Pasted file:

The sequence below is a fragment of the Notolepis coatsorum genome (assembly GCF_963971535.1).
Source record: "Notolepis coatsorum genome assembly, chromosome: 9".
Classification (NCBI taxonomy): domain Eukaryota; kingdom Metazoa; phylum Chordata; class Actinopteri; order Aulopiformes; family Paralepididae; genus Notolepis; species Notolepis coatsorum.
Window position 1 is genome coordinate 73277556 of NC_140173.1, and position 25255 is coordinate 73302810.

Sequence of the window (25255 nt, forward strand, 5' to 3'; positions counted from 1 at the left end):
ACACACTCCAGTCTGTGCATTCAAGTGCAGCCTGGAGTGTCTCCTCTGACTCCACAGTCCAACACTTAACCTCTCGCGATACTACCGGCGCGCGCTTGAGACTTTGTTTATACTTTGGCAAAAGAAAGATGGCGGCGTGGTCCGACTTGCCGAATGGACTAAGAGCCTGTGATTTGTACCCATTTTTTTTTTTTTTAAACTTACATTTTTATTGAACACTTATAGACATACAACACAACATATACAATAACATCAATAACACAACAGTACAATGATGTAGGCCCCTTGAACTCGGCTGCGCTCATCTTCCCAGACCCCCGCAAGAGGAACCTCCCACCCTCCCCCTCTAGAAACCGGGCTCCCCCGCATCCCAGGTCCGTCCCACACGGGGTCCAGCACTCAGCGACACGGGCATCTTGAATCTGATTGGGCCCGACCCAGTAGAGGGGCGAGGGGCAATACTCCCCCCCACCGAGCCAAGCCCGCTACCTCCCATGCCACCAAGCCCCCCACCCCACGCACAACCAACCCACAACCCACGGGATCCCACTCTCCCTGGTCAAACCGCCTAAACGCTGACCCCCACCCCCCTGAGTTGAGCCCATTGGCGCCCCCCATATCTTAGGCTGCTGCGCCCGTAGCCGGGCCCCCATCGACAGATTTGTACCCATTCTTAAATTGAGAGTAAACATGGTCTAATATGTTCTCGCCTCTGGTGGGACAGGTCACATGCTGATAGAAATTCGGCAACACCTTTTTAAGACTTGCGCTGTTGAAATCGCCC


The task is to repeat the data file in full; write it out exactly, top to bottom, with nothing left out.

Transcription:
The sequence below is a fragment of the Notolepis coatsorum genome (assembly GCF_963971535.1).
Source record: "Notolepis coatsorum genome assembly, chromosome: 9".
Classification (NCBI taxonomy): domain Eukaryota; kingdom Metazoa; phylum Chordata; class Actinopteri; order Aulopiformes; family Paralepididae; genus Notolepis; species Notolepis coatsorum.
Window position 1 is genome coordinate 73277556 of NC_140173.1, and position 25255 is coordinate 73302810.

Sequence of the window (25255 nt, forward strand, 5' to 3'; positions counted from 1 at the left end):
ACACACTCCAGTCTGTGCATTCAAGTGCAGCCTGGAGTGTCTCCTCTGACTCCACAGTCCAACACTTAACCTCTCGCGATACTACCGGCGCGCGCTTGAGACTTTGTTTATACTTTGGCAAAAGAAAGATGGCGGCGTGGTCCGACTTGCCGAATGGACTAAGAGCCTGTGATTTGTACCCATTTTTTTTTTTTTTAAACTTACATTTTTATTGAACACTTATAGACATACAACACAACATATACAATAACATCAATAACACAACAGTACAATGATGTAGGCCCCTTGAACTCGGCTGCGCTCATCTTCCCAGACCCCCGCAAGAGGAACCTCCCACCCTCCCCCTCTAGAAACCGGGCTCCCCCGCATCCCAGGTCCGTCCCACACGGGGTCCAGCACTCAGCGACACGGGCATCTTGAATCTGATTGGGCCCGACCCAGTAGAGGGGCGAGGGGCAATACTCCCCCCCACCGAGCCAAGCCCGCTACCTCCCATGCCACCAAGCCCCCCACCCCACGCACAACCAACCCACAACCCACGGGATCCCACTCTCCCTGGTCAAACCGCCTAAACGCTGACCCCCACCCCCCTGAGTTGAGCCCATTGGCGCCCCCCATATCTTAGGCTGCTGCGCCCGTAGCCGGGCCCCCATCGACAGATTTGTACCCATTCTTAAATTGAGAGTAAACATGGTCTAATATGTTCTCGCCTCTGGTGGGACAGGTCACATGCTGATAGAAATTCGGCAACACCTTTTTAAGACTTGCGCTGTTGAAATCGCCC